By Kelly Mather
Many in our community have made it clear they want to save the obstetrics program at Sonoma Valley Hospital. I truly share this sentiment, but the question remains, at what cost and for how long? We gained some breathing room recently when the Medicare funds that help us pay for this program were restored. These funds had been cut in September, increasing our annual loss on obstetrics from $500,000 to $1 million. That’s what forced us to re-examine the situation. But we still have decisions to make.
For several years, we have been working conscientiously to give Sonoma the hospital it needs and wants, even while the health care industry undergoes profound change. As costs increase and government compensation continues to be cut, the hospital has reduced expenses while strengthening those services the community sees as a priority. Our new ER is a great example of this.
We understand that our mission is to serve the community. But ours is a very small community, which means that some services have low use, making them financially challenging, if not unsustainable.
We would prefer not to close OB, but we have to face the reality that there are few births in our Valley, and that many prenatal patients choose to deliver elsewhere.
Let me share some facts about our obstetrics service:
• Our monthly average for OB patients has dropped from 21 in 2000 to 12 currently. This is consistent with national and county demographic trends.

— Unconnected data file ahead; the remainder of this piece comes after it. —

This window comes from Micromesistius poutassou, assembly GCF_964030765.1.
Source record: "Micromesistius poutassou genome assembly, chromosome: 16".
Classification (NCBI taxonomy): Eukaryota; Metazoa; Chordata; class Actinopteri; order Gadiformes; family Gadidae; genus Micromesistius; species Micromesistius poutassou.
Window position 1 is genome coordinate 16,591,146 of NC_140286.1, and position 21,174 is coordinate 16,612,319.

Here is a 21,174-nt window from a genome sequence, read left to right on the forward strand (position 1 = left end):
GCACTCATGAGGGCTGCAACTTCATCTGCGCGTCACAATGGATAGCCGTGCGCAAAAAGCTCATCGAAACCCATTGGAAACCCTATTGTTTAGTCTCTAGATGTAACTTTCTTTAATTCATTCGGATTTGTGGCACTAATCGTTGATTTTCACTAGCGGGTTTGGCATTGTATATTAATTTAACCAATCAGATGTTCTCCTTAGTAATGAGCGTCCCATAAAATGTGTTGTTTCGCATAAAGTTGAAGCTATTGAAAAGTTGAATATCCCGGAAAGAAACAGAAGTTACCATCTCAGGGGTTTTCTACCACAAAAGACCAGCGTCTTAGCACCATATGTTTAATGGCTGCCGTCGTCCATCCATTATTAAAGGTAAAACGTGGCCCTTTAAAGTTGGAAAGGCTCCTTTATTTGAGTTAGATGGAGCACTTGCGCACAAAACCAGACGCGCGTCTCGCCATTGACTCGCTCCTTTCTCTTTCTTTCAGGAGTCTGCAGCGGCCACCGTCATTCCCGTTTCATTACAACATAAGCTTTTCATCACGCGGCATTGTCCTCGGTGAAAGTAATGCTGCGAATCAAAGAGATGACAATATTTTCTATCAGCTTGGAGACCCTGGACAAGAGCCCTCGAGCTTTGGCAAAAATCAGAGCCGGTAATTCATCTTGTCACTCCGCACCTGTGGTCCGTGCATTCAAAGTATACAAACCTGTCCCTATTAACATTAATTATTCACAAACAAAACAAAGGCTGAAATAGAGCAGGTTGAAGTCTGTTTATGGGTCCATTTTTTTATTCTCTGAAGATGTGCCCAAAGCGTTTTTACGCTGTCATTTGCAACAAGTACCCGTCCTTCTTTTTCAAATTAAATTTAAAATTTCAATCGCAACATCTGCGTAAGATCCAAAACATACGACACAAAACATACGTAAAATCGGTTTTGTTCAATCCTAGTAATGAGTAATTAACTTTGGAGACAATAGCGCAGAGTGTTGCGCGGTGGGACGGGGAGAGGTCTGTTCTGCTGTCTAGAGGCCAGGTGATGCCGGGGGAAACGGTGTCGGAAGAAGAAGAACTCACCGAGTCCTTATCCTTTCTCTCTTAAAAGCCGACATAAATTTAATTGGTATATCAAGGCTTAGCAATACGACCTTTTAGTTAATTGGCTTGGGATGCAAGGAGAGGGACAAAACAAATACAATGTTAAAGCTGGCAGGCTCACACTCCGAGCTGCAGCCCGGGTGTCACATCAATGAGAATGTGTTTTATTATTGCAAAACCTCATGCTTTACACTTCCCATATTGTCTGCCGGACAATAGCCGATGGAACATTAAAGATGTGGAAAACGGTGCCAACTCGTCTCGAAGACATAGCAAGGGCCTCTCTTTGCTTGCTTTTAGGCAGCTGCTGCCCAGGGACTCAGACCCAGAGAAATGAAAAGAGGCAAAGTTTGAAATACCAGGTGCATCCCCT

• The hospital needs at least 25 deliveries a month to cover program costs.
• We have recently had periods of up to two weeks when there were no patients in OB, yet regulations require us to have a nurse on duty 24/7, and another on call.
• Our turnover rate among OB nurses is high (30 percent) and satisfaction is low because, understandably, they don’t like sitting around. It’s difficult to give them other tasks because they can be pulled away suddenly.
Several years ago, we remodeled our Birth Center to make it more intimate and comfortable. With so few patients, mothers get individualized, unrushed care.
Most women who deliver there consider it a “gem,” but we need more of them. If you exclude those families who belong to Kaiser, there are around 300 births in the Sonoma Valley annually, of which about half come to SVH. To become viable, the program requires that many more of those births come to our hospital. (If our OB program received the same market share our ER has – nearly 80 percent – it would easily be a sustainable program.)
There are many good reasons to maintain OB services, including preserving the jobs of our OB nurses, building relationships with families who will use other SVH services, working with the Community Health Center to meet the needs of Latino families, and continuing the tradition of having generations born here in town.
We are willing to assess the situation further, especially given the restored Medicare funds. But even then, we are still on course to lose a half-million dollars annually. If we are to continue to offer OB services beyond 2014, two things need to happen. The hospital must further reduce the costs of the program. As I noted, this is challenging because the service is heavily regulated, but we will continue to examine all costs, including those of our medical staff.